Think of having two frequencies near each other and how you get a beat frequency of their difference. That is essentially what can happen between the scanInterval and the advertising interval. Apple did a decent job with their settings for this so following their standards would not only work well for iOS but also for Android. Apple's foreground mode of 30 ms scanWindow with 40 ms scanInterval means that for a base advertising interval of 1022.5 ms that you see the device within 1 second about 3/4ths of the time and always within 2 seconds, assuming no RF interference obscuring the advertising packet. In background mode with a 30 ms scanWindow and 300 ms scanInterval, the median time becomes 5 seconds and the usual maximum becomes 19 seconds though with very bad luck of the random shifts it could be a little longer.

https://developer.apple.com/hardwaredrivers/BluetoothDesignGuidelines.pdf

The Apple recommended peripheral advertising intervals are 152.5, 211.25, 318.75, 417.5, 546.25, 760, 852.5, 1022.5, 1285 ms.

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I find @EarthLord's answer misleading and thus I want to share my answer:

I think you misunderstand what an interval and window is in that specific scenario. A window specifies a time in which a device listens for advertisements and optionally requests scanrecords. The interval defines the time between to consecutive windows.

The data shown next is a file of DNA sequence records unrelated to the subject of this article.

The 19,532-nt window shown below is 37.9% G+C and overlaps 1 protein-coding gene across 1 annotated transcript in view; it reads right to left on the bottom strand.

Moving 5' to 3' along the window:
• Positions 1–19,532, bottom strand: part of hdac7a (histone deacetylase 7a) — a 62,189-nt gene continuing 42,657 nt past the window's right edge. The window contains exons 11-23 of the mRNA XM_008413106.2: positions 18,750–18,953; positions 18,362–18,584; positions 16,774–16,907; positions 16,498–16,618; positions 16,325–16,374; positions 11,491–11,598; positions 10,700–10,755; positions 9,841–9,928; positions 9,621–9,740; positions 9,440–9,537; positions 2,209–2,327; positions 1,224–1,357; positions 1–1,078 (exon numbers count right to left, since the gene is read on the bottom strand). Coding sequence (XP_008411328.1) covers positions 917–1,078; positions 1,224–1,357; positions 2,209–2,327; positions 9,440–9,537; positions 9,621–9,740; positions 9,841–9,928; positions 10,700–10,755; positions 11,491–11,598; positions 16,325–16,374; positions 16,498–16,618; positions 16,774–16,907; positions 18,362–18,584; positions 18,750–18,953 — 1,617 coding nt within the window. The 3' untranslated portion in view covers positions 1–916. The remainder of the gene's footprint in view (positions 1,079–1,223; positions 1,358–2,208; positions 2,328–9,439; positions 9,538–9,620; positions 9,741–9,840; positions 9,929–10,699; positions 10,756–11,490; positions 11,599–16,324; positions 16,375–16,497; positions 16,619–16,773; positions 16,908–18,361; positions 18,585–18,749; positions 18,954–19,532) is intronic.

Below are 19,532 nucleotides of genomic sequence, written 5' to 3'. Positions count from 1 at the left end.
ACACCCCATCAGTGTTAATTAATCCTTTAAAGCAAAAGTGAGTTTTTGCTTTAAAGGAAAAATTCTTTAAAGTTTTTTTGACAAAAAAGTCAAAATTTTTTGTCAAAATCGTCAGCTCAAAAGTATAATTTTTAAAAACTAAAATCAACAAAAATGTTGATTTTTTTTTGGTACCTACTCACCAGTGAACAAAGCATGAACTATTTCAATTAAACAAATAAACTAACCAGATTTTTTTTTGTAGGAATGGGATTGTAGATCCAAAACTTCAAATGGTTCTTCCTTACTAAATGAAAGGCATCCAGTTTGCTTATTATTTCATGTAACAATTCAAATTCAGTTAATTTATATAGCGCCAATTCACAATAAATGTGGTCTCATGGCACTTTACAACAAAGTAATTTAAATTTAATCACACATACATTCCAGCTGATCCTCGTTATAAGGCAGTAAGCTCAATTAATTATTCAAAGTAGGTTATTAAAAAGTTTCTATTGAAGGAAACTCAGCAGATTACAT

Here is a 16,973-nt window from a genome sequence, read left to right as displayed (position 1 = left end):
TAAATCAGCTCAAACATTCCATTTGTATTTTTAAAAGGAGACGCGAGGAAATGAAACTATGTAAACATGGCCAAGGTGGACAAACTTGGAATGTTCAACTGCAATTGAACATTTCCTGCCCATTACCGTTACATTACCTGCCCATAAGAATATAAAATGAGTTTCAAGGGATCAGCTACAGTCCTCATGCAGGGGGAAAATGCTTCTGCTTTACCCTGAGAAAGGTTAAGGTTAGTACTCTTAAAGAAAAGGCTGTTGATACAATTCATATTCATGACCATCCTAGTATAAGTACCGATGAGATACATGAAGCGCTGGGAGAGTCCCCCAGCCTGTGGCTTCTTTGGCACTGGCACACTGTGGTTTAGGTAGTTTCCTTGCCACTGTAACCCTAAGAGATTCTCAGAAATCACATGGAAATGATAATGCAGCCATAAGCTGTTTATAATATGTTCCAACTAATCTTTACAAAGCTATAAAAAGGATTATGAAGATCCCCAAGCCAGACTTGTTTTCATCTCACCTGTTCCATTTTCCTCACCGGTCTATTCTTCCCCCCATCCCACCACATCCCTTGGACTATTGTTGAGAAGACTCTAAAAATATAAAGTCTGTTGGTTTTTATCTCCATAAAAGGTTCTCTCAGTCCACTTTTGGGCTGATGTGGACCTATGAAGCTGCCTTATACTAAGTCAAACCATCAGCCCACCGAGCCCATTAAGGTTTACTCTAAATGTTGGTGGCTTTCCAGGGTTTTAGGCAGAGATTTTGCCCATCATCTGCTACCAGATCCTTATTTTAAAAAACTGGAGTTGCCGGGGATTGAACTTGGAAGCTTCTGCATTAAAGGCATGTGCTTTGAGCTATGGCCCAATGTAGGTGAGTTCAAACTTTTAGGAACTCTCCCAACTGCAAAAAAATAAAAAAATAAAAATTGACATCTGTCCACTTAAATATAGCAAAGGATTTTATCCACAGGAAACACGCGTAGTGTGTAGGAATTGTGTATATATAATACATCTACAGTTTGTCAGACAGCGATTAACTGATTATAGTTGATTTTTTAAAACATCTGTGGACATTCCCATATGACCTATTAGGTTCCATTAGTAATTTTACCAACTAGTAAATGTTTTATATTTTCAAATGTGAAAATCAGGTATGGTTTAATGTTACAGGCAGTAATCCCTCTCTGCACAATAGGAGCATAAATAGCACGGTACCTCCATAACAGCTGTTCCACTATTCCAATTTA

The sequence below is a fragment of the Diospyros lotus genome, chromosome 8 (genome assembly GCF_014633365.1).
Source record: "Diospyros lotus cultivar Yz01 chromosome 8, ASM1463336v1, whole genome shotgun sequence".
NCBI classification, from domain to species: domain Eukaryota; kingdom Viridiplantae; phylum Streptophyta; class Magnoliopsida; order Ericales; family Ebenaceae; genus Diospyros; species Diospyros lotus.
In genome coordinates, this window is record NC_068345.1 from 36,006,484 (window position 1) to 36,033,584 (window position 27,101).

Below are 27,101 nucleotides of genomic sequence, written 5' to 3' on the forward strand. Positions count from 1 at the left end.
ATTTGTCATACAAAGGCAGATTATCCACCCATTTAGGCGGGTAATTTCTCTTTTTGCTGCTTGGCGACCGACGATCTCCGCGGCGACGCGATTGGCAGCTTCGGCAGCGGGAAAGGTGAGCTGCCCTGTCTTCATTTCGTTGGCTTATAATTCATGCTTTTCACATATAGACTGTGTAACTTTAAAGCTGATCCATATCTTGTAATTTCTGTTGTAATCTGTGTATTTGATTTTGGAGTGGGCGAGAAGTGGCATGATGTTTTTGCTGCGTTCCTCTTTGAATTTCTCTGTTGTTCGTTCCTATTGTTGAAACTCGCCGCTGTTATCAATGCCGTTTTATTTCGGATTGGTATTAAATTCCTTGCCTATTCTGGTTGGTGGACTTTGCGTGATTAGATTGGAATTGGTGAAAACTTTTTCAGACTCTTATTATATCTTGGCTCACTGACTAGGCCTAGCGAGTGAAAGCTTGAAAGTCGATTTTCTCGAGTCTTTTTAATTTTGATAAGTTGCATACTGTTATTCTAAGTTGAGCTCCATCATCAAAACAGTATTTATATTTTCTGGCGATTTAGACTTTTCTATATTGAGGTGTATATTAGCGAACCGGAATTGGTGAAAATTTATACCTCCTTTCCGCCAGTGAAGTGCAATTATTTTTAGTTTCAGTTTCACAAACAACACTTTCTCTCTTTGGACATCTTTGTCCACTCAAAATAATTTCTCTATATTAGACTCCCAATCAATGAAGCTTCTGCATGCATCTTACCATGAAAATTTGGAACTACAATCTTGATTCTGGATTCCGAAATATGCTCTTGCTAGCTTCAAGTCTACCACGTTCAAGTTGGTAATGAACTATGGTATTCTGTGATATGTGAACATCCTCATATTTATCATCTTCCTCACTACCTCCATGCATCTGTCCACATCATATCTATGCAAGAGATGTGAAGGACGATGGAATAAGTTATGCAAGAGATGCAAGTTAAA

In the Bluetooth Core Spec 4.0 it says

The scanWindow and scanInterval parameters shall be less than or equal to 10.24 s. The scanWindow shall be less than or equal to the scanInterval. If the scanWindow and the scanInterval parameters are set to the same value by the Host, the Link Layer should scan continuously.

Which means set both to 5 frames and you will have a scan continuously. How ever if you do an active scan (which means you request scanresponse) you should not do that. Any battery driven Peripherals will be sucked out very fast.

Instead define a interval that works for your application and set a scanwindow that is smaller than it.

However I don't think there is some default value for this.